Today I’m happy to announce the launch of Spellie – a spelling word game for kids.
It might look similar to other word games out there, but this one has a few unique features specifically developed with young spellers in mind.
- Daily puzzles from a curated, kid-friendly list of words
- 3 difficulty levels to challenge spellers of all ages
- Easy mode is appropriate for K-2 and has hints and help
- Hard mode is challenging enough for adults, but with words that any Grade 4 student can spell
- Letters can be entered in any order
- Brighter, more kid friendly colours
- Kid-friendly font (Andika) with either uppercase or lowercase letters
- Alphabetically ordered keyboard
- No restrictions to entering words that might not be in the dictionary
- Over 400 emojis that you can collect as rewards for spelling and imagination
Spellie was born when I tried doing the daily Wordle’s with my daughter Astrid. If the word was one she knew, like ROBOT, then she had a chance of figuring it out. But if it was something like QUERY, she was lost.
So I paired up with David (a friend, former coworker, and parent of 2 kids of his own), and we decided to build a Wordle-like word game that would appeal to our kids. One with easier words and a friendlier user interface.
We went through a lot of iterations and design ideas.
The first prototypes were in a spreadsheet where we tested out various word lengths. We quickly found that shorter words were actually harder than longer words because you get less feedback. This was challenging for young spellers as they know more 3 and 4-letter words – so we added hints and help.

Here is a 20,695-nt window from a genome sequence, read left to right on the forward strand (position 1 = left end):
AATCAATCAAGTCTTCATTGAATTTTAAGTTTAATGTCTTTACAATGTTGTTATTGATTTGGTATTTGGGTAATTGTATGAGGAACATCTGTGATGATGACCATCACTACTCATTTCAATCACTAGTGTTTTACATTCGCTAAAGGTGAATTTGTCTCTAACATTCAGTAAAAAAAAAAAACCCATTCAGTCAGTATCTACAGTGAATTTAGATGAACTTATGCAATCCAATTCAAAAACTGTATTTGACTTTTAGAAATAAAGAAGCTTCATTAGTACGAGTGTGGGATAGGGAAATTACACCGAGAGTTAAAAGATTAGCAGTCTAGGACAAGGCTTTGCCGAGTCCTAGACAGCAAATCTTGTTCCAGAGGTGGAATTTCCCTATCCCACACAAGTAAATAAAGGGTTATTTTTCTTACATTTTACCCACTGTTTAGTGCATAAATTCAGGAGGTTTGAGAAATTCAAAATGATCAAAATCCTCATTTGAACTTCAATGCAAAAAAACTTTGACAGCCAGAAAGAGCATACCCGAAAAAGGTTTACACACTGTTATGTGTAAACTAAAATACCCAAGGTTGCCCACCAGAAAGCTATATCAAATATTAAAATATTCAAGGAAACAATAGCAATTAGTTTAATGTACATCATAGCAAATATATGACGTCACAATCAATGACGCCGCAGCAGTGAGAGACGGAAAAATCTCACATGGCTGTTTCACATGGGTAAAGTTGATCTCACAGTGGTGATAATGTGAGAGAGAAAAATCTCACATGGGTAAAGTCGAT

After the spreadsheet prototypes, we moved to a simple webpage. We decided to use alpine.js as our framework for managing state and UI transitions. Once we had the base game working, we slowly added more kid-friendly features like cursor support, hints, animations, and emojis.
We tested different feedback to indicate duplicate letters (which often leads to tricky puzzles) but never came up with anything we loved. It’s something we might revisit in the future, but for now, we’ve reduced the number of the puzzles that have duplicates in them.
Next came the more kid-friendly font and colours. I’m not entirely happy with the colours, but we’ll tweak them over the next few weeks.
The final change was rebranding from Wordle Kids to Spellie. With the NYT acquisition of Wordle, we didn’t want to run into any copyright issues. Our game is clearly inspired by Wordle (like many others out there), but we’ve built it from the ground up to be a completely different experience.
We still want to do work with the user interface, but we’re happy enough with where things are today to launch it. I don’t usually develop software projects in my spare time, but it’s been an absolute joy to work with my friend David on this. Seeing our kids enjoy something we built and improve their spelling has been very rewarding.
Let me know if you have any feedback or want to help contribute.